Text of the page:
The U.N. and the Goldstone Report

The Goldstone Report on the 2008/09 Gaza war brings to light genuine horrors — not pertaining to Israel’s conduct in the war, but horrors indicative of the U.N.’s basic character.

What events led up to the Gaza war? Perhaps it had something to do with the 10,000+ rockets and mortars fired into Israeli towns from Gaza during an eight-year period. But that salient fact is given no weight in the report. The report actually seems to be calculated to absolve Hamas of guilt for its aggression, while smearing Israel for “war crimes” for defending itself. E.g. the report cites an admission by a Hamas official that the Islamist group “created a human shield of women, children, the elderly and the mujahideen, against the Zionist bombing machines” — but dismisses that admission in concluding that Hamas did not exploit human beings as shields. Facts in the report appear to have been bent into submission to advance a pro-Hamas agenda.

The problem is not simply that the report is blatantly biased; the entire venture is morally warped. It fully reflects the ugly spirit of the body that launched the “fact-finding” investigation, the U.N. Human Rights Council. That (ironically named) Council includes some of the world’s most viciously anti-rights regimes (Cuba, which has enslaved its own citizens to carry out state-directed labor; Russia, where the fascist-in-all-but-name regime brutally crushes dissenters; Saudi Arabia, where the “morality” police roams the streets enforcing religious orthodoxy). Under the powerful sway of such regimes, the Council frequently acts to deflect attention from the trampling of rights by its corrupt members and to vilify regimes, like Israel, that do respect rights. That country has routinely been the focus of more criticism by the so-called Human Rights Council than any other — more even than actual violators of rights like Sudan, or Iran. The Council does all this with the air of moral legitimacy (bestowed on it by the membership of the United States and other decent regimes, whose presence at the table abets the Council’s odious behavior). It’s like allowing criminals to run the police force.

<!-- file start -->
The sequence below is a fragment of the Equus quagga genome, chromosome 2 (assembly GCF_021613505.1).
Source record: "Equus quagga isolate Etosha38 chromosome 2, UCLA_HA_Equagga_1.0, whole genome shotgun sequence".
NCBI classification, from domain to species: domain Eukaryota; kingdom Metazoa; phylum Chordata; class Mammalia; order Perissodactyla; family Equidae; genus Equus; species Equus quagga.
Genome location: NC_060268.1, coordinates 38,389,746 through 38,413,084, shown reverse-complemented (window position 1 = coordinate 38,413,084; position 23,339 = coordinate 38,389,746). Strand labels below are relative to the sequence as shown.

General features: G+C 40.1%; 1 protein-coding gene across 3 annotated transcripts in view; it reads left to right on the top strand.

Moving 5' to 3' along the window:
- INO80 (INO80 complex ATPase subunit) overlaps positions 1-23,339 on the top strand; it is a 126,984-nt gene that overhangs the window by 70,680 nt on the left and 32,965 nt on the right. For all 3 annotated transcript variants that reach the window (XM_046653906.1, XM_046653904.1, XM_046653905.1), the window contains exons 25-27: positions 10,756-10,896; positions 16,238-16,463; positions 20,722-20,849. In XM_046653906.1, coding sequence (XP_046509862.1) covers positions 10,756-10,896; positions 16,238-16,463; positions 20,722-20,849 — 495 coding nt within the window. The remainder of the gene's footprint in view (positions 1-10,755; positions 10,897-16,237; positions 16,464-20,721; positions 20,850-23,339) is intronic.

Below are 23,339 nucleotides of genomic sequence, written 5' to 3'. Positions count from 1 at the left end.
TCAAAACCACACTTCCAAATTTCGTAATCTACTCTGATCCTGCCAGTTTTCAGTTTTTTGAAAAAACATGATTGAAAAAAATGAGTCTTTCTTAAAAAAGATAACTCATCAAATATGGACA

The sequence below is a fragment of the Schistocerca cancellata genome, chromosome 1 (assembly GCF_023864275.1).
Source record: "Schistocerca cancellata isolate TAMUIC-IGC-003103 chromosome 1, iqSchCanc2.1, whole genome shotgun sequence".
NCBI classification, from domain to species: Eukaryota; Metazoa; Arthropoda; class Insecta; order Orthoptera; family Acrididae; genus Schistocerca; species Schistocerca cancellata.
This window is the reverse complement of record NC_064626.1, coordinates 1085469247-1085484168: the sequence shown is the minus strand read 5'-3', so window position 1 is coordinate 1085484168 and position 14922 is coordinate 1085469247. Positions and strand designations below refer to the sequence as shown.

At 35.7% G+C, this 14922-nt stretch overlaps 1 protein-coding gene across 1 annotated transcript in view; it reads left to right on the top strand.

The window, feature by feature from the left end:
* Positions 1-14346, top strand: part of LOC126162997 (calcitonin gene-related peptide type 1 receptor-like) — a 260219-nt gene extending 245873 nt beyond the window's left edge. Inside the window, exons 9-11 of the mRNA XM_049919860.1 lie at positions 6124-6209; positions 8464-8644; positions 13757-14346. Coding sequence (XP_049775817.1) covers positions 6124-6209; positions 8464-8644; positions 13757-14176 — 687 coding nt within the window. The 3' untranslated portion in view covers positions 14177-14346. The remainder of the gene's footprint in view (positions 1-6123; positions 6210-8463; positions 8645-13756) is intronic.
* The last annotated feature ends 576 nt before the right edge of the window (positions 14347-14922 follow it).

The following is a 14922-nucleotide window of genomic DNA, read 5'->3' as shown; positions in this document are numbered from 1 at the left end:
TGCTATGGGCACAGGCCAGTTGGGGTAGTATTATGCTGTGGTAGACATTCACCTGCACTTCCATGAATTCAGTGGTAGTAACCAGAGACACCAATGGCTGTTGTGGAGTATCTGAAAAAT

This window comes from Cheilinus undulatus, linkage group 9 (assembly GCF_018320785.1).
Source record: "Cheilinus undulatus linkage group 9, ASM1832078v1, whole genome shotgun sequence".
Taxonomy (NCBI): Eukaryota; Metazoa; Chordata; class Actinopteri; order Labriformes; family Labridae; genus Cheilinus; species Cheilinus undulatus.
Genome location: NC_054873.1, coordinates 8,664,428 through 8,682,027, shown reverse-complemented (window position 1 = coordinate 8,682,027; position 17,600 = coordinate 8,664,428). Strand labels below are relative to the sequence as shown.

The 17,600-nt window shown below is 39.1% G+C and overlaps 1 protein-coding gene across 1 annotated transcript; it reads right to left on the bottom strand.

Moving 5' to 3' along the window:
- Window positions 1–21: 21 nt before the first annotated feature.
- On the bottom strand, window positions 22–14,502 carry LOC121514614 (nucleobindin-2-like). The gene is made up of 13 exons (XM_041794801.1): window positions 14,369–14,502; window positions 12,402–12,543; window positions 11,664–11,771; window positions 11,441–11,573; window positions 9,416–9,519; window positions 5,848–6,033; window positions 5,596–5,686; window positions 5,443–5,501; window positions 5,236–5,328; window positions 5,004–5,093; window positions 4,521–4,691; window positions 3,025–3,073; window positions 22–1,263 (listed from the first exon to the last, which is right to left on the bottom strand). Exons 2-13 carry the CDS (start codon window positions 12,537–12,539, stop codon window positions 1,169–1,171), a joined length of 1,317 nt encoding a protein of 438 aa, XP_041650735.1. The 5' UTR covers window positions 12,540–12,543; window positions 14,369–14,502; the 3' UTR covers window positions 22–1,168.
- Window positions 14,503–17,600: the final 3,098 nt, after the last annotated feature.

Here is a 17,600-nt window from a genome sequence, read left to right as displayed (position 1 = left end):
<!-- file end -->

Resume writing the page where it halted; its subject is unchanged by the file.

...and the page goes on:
A common view holds that the HRC (and other U.N. bodies) are aberrations, that the U.N. is basically noble but in need of “reform.” Isn’t it time, though, to consider seriously that what we’re witnessing are not aberrations, but the manifestations of the U.N.’s fundamental corruption: its legitimization and complicity in the crimes of dictatorial, militant regimes and organizations . . .  under the guise of advancing peace and rights?